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PostPosted: Mon Nov 12, 2012 12:19 pm 
retrobike rider / Gold Trader
retrobike rider / Gold Trader
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Joined: Thu Jul 09, 2009 2:12 pm
Posts: 3050
Location: Yateley, Hants.
dyna-ti wrote:
Have to ask as its relevant :)
OP.Do you ever clean you bike ? :lol: as in at the end of a ride or just leave it till the next time :?
Im not saying thats wholly the reason but ive got sram cassette and mine is fine.I spray water through using a plant sprayer so as not to cause any internal grease removal you can get if you pressure wash.I do this 90% of the time after riding,admittedly im more on road than off so there isnt the grinding paste issue but im convinced keeping it clean prolongs its life.


The picture was taken in the car park before I drove home.

9 times out of 10 it gets washed when I get home (and it's always cleaned with in a week and before it's ridden again), usually the pressure washer to remove lumps of mud from the frame, tyres and rims (never going near the bearings) and then a soft brush with soapy water to clean the rest and then a quick rinse with clean water and re-lubed with TF-2 spray afterwards.

The cassette was perfect when I left the carpark and that cog just collapsed when I changed up on the first climb.

Carl.


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 Post subject:
PostPosted: Mon Nov 12, 2012 7:28 pm 
Retro Guru

Joined: Wed Mar 07, 2012 12:41 am
Posts: 816
What chainring You had selected at the moment of breakage?
Was that shifting done under heavy load?
Any chance of chain too short or rear mech wrongly adjusted?
I wonder what happened. Is metal on SRAM cassette so soft or You as strong.
:)
No offence, I'm just try to learn from other peoples mistakes instead of (so often)mine own. :oops:


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 Post subject:
PostPosted: Mon Nov 12, 2012 8:37 pm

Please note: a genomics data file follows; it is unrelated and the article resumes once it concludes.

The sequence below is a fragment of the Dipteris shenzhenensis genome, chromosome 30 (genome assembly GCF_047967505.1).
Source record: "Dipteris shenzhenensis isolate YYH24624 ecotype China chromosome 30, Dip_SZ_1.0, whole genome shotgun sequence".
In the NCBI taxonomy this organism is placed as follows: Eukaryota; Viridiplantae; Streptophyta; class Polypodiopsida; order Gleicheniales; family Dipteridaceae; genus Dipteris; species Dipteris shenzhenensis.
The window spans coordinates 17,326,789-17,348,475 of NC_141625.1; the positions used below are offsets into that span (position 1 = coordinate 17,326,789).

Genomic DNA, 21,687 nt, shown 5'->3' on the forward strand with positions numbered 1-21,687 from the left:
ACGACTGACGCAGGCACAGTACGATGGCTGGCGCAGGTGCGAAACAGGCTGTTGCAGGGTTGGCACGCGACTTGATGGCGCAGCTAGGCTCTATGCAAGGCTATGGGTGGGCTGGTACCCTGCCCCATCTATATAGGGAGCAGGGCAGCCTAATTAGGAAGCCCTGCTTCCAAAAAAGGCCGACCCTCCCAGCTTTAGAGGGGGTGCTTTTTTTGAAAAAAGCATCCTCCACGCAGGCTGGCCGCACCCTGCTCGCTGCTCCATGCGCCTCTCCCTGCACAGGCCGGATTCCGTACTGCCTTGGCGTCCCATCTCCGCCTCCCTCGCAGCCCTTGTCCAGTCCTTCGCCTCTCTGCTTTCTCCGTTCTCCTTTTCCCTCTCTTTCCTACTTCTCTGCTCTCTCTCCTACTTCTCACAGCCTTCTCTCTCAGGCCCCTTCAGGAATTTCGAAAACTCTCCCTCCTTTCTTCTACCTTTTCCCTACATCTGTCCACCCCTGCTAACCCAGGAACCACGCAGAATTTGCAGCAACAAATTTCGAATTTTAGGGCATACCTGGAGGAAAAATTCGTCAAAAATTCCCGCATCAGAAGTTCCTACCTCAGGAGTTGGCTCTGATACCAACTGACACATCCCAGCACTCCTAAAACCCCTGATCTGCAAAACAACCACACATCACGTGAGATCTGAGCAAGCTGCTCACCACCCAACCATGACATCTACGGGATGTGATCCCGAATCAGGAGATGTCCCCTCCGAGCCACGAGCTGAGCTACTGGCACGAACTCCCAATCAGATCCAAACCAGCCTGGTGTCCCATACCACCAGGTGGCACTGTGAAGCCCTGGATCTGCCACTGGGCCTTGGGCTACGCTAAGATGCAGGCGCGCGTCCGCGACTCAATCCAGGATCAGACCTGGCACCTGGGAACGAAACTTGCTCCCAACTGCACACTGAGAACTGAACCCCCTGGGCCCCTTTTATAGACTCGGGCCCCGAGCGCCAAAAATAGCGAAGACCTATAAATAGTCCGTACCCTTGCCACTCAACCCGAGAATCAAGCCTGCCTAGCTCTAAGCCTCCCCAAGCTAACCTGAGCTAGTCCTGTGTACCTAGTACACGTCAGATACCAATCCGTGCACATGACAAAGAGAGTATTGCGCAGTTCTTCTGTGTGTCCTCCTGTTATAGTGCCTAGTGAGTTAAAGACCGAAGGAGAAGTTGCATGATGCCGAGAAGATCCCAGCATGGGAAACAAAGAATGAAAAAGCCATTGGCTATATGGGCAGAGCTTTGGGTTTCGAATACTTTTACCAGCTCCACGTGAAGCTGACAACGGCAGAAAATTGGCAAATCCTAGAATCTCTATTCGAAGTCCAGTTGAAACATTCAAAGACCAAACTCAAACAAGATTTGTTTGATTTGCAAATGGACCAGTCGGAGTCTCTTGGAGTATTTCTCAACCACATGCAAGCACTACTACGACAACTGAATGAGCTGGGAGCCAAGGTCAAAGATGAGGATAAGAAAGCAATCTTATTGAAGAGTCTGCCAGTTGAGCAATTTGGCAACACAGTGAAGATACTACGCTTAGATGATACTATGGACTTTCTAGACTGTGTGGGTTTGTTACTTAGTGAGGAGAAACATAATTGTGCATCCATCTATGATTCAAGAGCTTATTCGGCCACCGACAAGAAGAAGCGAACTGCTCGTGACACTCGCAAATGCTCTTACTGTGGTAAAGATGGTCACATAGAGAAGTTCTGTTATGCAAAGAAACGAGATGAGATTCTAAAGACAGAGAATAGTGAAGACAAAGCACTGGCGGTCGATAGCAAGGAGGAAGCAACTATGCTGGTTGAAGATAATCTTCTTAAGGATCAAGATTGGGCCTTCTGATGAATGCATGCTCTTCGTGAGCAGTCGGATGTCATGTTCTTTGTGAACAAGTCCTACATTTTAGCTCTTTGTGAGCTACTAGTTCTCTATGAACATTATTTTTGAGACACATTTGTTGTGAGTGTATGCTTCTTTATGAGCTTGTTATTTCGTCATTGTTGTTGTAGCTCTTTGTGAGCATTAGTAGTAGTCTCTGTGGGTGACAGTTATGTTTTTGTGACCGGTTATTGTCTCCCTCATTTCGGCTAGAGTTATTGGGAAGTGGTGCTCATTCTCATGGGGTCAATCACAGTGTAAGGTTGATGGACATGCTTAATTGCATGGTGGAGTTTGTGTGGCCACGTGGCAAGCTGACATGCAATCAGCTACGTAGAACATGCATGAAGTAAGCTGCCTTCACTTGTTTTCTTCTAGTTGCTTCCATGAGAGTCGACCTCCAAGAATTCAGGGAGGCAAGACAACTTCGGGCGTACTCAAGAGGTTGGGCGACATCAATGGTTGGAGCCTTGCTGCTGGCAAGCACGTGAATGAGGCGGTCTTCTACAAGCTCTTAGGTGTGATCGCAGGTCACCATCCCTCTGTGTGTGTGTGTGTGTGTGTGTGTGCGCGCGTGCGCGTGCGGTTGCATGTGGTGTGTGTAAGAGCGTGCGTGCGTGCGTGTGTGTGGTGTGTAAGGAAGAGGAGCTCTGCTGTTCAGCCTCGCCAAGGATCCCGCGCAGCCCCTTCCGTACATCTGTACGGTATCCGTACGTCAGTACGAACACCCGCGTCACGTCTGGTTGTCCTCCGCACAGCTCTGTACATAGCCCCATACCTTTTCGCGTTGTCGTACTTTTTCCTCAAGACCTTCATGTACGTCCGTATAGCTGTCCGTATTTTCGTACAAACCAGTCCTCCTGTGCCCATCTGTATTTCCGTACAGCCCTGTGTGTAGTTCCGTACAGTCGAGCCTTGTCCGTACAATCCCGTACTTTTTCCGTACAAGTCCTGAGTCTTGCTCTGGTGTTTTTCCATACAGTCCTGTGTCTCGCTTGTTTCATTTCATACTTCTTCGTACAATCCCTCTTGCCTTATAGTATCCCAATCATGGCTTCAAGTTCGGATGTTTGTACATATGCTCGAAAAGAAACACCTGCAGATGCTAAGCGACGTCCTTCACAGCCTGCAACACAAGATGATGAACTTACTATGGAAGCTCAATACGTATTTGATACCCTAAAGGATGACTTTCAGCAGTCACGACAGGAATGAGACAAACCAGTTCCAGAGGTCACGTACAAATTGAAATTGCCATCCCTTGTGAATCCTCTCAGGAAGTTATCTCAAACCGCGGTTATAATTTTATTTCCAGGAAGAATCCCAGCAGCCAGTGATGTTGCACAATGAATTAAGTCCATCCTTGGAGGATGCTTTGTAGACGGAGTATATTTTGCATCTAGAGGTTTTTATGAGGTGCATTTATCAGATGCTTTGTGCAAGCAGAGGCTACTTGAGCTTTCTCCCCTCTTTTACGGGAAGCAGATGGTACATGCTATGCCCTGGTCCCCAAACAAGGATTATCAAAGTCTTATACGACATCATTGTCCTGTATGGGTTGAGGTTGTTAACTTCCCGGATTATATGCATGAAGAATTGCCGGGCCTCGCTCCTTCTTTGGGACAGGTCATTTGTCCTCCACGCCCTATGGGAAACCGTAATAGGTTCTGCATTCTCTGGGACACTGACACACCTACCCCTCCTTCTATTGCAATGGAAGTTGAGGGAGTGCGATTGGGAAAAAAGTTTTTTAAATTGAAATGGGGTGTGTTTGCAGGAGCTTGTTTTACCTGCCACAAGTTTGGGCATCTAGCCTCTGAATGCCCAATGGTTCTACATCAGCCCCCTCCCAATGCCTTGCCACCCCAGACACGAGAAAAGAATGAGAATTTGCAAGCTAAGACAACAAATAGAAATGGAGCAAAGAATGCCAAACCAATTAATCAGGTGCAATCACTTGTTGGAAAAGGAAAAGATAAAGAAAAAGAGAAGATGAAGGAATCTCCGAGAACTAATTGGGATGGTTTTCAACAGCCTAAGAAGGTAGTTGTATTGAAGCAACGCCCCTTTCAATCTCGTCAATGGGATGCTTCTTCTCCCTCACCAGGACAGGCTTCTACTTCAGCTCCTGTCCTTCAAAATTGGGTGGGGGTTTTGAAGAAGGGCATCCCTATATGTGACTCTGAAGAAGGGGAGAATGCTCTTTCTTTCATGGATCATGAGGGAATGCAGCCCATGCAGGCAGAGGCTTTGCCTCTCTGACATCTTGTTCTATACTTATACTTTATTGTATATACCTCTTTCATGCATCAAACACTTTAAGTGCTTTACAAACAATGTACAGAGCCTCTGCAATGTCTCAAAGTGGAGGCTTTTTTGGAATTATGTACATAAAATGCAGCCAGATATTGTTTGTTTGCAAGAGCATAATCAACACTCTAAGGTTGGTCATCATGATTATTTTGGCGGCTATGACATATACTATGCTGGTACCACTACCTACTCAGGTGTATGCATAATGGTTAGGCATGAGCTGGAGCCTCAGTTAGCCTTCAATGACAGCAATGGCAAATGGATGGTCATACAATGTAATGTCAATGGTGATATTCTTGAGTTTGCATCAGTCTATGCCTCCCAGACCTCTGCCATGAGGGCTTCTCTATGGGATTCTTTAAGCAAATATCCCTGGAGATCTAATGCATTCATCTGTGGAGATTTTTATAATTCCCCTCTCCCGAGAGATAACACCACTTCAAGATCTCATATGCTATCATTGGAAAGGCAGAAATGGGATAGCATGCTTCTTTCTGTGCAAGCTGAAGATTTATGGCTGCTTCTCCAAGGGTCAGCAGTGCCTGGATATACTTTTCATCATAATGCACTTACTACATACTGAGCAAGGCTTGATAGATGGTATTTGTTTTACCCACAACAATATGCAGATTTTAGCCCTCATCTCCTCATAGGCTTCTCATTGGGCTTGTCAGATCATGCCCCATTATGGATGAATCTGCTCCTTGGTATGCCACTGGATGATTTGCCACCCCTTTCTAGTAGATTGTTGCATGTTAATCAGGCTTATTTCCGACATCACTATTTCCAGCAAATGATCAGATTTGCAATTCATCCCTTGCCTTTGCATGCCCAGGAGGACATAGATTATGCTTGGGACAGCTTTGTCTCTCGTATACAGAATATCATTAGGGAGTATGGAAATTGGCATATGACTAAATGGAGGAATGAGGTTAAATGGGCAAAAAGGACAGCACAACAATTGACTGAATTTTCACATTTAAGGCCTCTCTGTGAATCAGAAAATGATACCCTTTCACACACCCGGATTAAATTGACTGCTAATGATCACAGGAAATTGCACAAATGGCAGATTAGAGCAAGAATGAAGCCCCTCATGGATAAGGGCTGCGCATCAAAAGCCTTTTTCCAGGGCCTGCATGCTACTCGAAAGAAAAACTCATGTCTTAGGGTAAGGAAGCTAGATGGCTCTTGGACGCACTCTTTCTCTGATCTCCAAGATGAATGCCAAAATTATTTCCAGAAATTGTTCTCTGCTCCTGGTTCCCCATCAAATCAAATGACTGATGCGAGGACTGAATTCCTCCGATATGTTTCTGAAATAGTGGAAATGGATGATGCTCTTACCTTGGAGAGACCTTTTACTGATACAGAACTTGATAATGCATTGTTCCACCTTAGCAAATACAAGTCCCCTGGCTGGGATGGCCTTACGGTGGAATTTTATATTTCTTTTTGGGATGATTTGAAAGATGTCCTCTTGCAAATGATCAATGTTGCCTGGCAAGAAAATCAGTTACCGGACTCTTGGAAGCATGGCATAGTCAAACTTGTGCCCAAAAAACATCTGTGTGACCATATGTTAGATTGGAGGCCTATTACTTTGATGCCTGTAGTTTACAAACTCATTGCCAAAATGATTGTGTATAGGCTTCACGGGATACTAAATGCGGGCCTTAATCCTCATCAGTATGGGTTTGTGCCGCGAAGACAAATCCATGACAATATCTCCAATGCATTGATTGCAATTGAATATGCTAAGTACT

retrobike rider / Gold Trader
retrobike rider / Gold Trader
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Posts: 3050
Location: Yateley, Hants.
rider wrote:
What chainring You had selected at the moment of breakage?
Was that shifting done under heavy load?
Any chance of chain too short or rear mech wrongly adjusted?
I wonder what happened. Is metal on SRAM cassette so soft or You as strong.
:)
No offence, I'm just try to learn from other peoples mistakes instead of (so often)mine own. :oops:


Lower I think as I had just put the rear wheel in, never got into big ring all day as there were no big downhill sections.
Chain will do big crossover if needed but it's never done because it's not good. Gears are well set up and were shifting perfectly on the rest of the block.
I think the metal is too soft on this particular cassette, probably a manufacturing fault.

Carl.


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 Post subject:
PostPosted: Mon Nov 12, 2012 9:04 pm 
Retro Guru

Joined: Wed Mar 07, 2012 12:41 am
Posts: 816
drcarlos wrote:

Lower I think as I had just put the rear wheel in, never got into big ring all day as there were no big downhill sections.
Chain will do big crossover if needed but it's never done because it's not good. Gears are well set up and were shifting perfectly on the rest of the block.
I think the metal is too soft on this particular cassette, probably a manufacturing fault.

Carl.


Bad luck!
Hope they change it under warranty. No real reason for it being much worse than low end Shimano on which I never seen anything like this (apart from accident damage or wrong setup was culprit), but it was 6 7/8 speed sprockets.